Hot flashes, loss of sex drive, and irritability are all common signs of perimenopause -- the five- to 10-year period during which your estrogen levels fluctuate and egg production becomes erratic until your menstrual cycle stops completely. Menopause begins one year after your last period. The average woman enters menopause at age 52, so you can start developing symptoms anywhere from your early 40s to your late 50s.
Signs menopause is in full swing
Many women overlook other perimenopause symptoms, says JoAnn Pinkerton, MD, ob-gyn professor and director of the Midlife Health Division at the University of Virginia. If any of these are familiar, you may be in perimenopause:
- Your period stops for 3 to 6 months, then starts again. Some women may think they're pregnant, and when they turn out not to be, write it off as nothing in particular, but sporadic menstruation is a surefire sign that your ovaries have started producing eggs on an erratic basis. "Another signal is flooding," Pinkerton says. "You start to become irregular, may have a spotty period, and then go through times of very heavy periods."
- Breast tenderness intensifies. Because your period is erratic, you may not link tender breasts to perimenopause.
- Migraines worsen. Some women get bad headaches before or after their periods. During perimenopause, migraine headaches can get worse. "If you go to your doctor complaining of headaches, she may think it's more serious than a side effect due to hormonal changes," Pinkerton says. Make sure your doctor knows about all your perimenopause symptoms.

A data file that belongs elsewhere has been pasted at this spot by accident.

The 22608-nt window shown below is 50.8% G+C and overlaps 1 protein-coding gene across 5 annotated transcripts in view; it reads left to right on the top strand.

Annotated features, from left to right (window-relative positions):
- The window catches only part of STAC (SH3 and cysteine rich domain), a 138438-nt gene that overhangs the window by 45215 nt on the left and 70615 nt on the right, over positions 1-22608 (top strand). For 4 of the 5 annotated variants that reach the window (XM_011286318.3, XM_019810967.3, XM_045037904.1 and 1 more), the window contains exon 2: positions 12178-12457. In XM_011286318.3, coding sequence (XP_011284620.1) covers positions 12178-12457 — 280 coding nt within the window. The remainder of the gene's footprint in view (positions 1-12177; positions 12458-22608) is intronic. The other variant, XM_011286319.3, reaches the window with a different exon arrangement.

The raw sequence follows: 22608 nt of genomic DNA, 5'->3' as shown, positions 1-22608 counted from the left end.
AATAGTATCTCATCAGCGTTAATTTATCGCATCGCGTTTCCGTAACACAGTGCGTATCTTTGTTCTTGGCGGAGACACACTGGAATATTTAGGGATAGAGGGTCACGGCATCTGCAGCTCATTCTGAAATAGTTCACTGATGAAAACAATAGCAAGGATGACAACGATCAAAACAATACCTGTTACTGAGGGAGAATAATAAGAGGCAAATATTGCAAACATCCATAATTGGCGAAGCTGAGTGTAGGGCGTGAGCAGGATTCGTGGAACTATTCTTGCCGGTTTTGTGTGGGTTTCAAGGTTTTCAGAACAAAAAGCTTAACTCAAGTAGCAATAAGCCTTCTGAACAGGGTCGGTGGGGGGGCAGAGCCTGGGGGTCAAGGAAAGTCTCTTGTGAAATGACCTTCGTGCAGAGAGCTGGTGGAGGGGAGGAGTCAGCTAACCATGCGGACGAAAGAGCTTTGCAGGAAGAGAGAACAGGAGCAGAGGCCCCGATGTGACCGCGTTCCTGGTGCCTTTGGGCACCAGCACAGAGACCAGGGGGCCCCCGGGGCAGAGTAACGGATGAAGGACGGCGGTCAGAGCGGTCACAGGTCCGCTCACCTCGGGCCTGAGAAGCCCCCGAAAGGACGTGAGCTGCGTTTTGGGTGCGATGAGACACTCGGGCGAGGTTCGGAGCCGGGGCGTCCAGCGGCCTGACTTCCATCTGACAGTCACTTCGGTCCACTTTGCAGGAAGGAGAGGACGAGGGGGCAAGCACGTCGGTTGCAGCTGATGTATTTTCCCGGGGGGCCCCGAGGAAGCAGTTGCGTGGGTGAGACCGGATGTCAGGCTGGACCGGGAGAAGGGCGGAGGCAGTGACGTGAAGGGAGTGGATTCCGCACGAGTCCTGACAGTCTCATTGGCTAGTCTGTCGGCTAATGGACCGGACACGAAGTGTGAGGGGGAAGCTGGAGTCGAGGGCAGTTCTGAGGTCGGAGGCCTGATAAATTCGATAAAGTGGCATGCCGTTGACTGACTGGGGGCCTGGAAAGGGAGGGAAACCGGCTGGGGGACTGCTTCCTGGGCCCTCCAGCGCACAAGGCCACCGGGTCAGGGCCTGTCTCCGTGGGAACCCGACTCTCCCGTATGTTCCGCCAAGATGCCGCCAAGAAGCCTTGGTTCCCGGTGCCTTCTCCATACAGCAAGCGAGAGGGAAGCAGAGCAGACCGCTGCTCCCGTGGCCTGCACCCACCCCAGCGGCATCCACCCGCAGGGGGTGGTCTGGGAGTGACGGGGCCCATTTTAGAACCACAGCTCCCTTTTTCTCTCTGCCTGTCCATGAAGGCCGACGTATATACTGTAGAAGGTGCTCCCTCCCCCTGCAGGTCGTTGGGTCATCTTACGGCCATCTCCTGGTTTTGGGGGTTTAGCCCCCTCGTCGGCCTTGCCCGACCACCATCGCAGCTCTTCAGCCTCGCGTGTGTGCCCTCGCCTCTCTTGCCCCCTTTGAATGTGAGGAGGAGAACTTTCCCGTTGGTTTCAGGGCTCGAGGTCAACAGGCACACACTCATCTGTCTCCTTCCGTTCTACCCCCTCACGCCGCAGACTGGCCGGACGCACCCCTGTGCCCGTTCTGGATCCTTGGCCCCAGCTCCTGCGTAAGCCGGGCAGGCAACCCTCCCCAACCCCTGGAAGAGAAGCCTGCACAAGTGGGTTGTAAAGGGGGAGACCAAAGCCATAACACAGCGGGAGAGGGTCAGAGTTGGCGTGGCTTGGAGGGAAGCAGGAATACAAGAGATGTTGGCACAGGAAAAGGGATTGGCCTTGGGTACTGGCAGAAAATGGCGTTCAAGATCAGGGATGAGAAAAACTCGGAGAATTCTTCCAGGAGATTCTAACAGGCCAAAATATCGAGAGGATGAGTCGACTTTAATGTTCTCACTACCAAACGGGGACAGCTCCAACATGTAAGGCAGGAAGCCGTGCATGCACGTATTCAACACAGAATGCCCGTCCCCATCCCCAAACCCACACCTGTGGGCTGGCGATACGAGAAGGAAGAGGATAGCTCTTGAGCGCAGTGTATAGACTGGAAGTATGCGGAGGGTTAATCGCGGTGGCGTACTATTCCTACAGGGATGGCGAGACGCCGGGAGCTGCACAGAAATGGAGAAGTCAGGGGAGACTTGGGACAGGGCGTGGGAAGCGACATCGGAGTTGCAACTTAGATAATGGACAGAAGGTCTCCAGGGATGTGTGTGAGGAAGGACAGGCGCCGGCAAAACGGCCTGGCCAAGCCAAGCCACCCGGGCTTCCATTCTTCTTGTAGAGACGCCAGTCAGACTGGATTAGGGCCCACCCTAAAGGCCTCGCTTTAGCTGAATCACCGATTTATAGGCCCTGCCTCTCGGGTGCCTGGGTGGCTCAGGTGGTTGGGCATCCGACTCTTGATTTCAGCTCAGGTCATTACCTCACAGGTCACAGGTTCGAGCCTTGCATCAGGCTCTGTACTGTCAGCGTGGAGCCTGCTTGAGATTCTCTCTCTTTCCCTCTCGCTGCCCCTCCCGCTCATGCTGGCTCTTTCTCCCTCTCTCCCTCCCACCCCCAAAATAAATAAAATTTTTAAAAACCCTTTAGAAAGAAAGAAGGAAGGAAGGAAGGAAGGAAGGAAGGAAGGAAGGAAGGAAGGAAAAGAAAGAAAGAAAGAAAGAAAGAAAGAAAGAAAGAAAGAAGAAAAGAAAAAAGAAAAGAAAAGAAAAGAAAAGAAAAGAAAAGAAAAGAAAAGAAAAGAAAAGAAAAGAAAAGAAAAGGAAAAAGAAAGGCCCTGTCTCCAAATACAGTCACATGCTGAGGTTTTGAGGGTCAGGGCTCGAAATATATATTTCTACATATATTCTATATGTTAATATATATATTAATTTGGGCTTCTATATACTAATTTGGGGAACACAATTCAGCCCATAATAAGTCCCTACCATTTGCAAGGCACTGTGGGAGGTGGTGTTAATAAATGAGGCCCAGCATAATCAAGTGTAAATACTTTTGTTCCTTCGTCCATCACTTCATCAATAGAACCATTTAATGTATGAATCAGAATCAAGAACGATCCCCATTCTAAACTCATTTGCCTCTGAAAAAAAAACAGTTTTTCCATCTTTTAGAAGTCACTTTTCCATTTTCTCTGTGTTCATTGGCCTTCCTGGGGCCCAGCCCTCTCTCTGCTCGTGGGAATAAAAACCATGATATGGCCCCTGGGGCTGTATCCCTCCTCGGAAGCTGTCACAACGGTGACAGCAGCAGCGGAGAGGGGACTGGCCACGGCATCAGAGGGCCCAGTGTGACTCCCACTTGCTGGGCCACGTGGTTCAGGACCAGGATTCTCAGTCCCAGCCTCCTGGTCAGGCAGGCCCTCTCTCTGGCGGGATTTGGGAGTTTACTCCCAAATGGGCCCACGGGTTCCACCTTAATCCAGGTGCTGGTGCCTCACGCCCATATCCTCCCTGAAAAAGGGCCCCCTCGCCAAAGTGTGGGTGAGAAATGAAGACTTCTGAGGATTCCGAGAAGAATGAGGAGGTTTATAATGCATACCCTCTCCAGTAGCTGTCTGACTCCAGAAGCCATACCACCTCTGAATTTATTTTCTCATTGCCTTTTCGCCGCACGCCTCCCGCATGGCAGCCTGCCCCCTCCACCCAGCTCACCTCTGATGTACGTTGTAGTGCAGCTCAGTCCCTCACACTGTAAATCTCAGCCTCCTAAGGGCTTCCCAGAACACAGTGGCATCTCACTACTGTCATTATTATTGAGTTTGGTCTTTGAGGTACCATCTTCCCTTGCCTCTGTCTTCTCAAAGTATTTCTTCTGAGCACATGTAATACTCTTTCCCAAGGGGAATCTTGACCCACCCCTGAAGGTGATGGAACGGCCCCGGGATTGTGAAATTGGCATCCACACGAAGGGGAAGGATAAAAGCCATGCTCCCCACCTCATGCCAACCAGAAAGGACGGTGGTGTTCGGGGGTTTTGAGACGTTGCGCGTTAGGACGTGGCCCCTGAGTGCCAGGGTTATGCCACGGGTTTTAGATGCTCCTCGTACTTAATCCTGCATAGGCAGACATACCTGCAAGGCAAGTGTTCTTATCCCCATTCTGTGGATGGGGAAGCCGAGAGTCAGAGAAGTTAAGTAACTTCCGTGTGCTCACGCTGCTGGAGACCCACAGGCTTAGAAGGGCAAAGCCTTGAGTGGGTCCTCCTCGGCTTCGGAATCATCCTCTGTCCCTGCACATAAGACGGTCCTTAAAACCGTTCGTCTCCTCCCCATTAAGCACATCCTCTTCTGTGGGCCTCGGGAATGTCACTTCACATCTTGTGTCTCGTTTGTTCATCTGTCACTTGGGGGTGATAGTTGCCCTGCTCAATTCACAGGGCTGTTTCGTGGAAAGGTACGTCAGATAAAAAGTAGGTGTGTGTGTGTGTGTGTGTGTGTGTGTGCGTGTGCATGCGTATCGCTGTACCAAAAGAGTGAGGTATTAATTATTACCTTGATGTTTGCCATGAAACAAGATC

- Anxiety increases. If you already suffer from anxiety, you may start to have panic attacks during which you feel fear disproportionate to the circumstances. Symptoms include difficulty breathing, a racing heart, dizziness, and sweating.
- Mental illness becomes more acute. This is especially true of women who suffer from depression or bipolar disorder.
Ways to beat menopause symptoms
Because you've lost the predictability of your periods and symptoms, it's important to keep a menstrual calendar, Pinkerton advises. "Note when you have a period and come up with shorthand for a headache, breast tenderness, heavy flow," she says. This is especially key because the symptoms you experience may not be the same from cycle to cycle. Just because you have heavy flow or an especially bad migraine one month doesn't mean you'll have the same symptoms with your next period.
If your perimenopause symptoms get really bad, discuss solutions with your doctor, including whether hormone replacement therapy is a good option for you.